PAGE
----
- The Social Sciences Research Network (SSRN) ranks a school by the number of downloads per month its publication receives from the SSRN database and other factors. You need to register and get a password from them but registration is free. Anyone can submit to the network; the basic level is at no cost. SSRN also has 3 other levels of subscription which are fee-based.
- Expresso publishes a list of “The Top 100 Most Popular General Student Law Reviews”. The rankings are based on how many submission requests a certain publication receives through the Expresso submission service.
III. Check for Accessibility
Another important step is to check major databases to see if they hold the journal you are thinking about contacting. If the publication is in one of the databases below then you know that it is accessible to your target audience.
- Search Law Reviews & Bar Journals in JLR & TP-ALL.
- Follow this path: Legal > Secondary Legal > Law Reviews
- Check the “Title List”.
IV. Article Submission Services
The following sites provide writers a place to submit their articles for publication to legal periodicals. The service then forwards the article to various publications for submission consideration. Of course, you can always submit to an individual journal by looking for contact and submission information on the journal's website.
- Law Journal Submission Service
- This site at Washington and Lee provides submission information. The site includes information on what subjects a journal publishes in and whether the publication accepts submission from those who don't professionally work for the publication. Also provides the opportunity to submit an article electronically.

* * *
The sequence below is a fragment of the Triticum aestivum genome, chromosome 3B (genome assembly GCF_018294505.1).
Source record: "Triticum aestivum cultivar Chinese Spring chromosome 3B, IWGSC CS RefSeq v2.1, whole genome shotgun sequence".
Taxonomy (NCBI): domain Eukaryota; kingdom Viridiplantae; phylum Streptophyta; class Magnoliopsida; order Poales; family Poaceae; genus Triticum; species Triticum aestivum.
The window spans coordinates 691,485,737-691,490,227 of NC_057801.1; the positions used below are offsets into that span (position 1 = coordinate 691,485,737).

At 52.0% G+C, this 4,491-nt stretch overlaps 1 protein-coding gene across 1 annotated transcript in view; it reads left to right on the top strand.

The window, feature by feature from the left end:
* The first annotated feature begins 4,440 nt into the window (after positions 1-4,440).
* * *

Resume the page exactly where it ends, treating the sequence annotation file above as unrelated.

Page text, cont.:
- Social Services Research Network (SSRN)
- This is an independent site that is good to consult when looking at law school status but it also has a submission service. SSRN is a way to publish your paper on the internet for anyone to access. It does send your paper to other legal periodicals. Internet users will have access to your paper on SSRN to read and comment on it.
- This is a fee based submission site from the University of California at Berkeley. The Sandra Day O'Connor College of Law has an account with Expresso. Consult the Expresso FAQ section of its website about how to submit articles. There is a delivery fee of $2.00 per law review. The site also maintains a list as to which law reviews allow submission through Expresso.
V. Issues in Open Access and Copyright
These are a few websites to consult about issues concerning free access and copyright. As more and more sites become freely accessible these topics have come to the forefront of online legal publishing. These sites are part of a growing trend to provide access to legal publications without cost or copyright limitations. Some of these sites provide there own licenses and guidelines.
- Creative Commons
- Creative Commons provides licenses and tools for your work.
- Scholars Copyright Project
- This is a link to the Open Access Law program encouraging open access in legal publishing. They provide some links to journals that are open and accessible to anyone without a subscription.
- Social Science Research Network
- This is an open access journal that accepts submissions in a number of social science disciplines.
- United States Copyright Office
- This is the official site of the United State Copyright Office. Everything you need to know about copyright but you didn't know to ask is available on this site.
Other helpful links:
Legal Writing and Research Guides.